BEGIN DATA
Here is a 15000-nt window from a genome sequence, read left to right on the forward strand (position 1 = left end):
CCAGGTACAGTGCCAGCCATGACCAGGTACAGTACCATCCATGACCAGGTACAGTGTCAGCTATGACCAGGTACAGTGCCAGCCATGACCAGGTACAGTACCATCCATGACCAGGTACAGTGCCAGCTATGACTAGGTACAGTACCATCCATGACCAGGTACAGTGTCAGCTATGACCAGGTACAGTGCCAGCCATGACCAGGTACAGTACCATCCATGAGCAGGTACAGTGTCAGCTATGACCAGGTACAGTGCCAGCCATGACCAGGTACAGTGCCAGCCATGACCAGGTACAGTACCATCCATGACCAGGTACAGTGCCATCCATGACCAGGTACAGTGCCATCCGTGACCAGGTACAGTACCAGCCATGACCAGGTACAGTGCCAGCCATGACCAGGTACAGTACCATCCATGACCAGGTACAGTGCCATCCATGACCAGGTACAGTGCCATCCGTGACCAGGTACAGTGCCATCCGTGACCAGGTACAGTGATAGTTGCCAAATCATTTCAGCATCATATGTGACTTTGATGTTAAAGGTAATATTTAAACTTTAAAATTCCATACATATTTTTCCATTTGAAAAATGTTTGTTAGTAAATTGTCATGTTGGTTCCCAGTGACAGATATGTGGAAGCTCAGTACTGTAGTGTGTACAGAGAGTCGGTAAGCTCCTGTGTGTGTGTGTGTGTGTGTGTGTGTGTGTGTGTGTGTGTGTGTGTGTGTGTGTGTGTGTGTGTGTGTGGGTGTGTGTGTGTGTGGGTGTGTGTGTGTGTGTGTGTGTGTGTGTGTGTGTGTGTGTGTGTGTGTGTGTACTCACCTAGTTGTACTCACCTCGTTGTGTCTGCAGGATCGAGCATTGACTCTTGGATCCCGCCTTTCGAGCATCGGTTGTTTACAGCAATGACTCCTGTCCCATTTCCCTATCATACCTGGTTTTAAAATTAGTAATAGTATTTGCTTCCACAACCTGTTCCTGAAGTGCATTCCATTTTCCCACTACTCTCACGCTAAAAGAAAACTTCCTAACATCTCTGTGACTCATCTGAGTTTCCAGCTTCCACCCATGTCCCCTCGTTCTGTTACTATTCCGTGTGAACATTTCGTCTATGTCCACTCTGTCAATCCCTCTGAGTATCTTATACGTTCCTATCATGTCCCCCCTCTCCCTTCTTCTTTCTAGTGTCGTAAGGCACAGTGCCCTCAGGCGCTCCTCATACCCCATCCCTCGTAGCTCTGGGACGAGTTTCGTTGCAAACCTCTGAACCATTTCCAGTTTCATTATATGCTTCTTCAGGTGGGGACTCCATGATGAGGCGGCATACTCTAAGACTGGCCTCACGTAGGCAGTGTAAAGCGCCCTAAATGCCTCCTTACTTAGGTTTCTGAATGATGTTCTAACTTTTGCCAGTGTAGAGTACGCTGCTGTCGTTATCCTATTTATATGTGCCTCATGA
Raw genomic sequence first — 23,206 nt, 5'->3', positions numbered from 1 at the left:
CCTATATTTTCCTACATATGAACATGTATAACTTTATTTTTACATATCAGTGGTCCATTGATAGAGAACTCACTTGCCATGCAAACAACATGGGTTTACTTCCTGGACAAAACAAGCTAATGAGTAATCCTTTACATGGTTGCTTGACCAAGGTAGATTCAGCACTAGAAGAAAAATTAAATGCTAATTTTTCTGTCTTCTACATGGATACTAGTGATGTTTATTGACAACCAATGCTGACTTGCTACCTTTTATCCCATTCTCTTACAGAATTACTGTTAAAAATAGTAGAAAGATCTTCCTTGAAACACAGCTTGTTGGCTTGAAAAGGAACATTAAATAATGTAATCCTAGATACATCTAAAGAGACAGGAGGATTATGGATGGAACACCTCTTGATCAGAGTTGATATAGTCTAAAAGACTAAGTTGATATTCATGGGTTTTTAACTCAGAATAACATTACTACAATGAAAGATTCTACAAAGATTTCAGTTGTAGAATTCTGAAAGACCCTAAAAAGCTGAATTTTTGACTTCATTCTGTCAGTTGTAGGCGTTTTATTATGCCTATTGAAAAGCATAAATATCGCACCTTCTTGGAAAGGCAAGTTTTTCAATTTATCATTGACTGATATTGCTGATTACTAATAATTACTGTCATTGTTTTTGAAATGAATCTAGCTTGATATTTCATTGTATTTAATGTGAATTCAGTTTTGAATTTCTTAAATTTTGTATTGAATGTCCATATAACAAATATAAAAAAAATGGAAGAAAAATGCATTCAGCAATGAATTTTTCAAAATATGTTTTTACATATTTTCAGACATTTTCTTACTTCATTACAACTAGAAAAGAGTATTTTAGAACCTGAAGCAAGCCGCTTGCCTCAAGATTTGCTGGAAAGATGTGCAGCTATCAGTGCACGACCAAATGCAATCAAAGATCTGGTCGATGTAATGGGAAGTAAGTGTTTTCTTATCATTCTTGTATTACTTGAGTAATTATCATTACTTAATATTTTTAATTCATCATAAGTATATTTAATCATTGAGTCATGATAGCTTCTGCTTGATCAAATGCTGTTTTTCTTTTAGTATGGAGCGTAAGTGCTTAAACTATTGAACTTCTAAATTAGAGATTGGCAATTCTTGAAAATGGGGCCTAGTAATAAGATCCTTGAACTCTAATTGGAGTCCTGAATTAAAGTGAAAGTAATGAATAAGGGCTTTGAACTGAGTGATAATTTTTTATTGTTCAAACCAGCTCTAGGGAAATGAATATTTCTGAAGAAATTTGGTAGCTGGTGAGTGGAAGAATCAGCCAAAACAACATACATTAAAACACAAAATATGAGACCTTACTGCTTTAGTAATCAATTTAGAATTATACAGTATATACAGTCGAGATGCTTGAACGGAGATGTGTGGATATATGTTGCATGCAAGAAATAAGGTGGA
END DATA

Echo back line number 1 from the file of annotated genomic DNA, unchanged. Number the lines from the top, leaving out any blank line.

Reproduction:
Here is a 15000-nt window from a genome sequence, read left to right on the forward strand (position 1 = left end):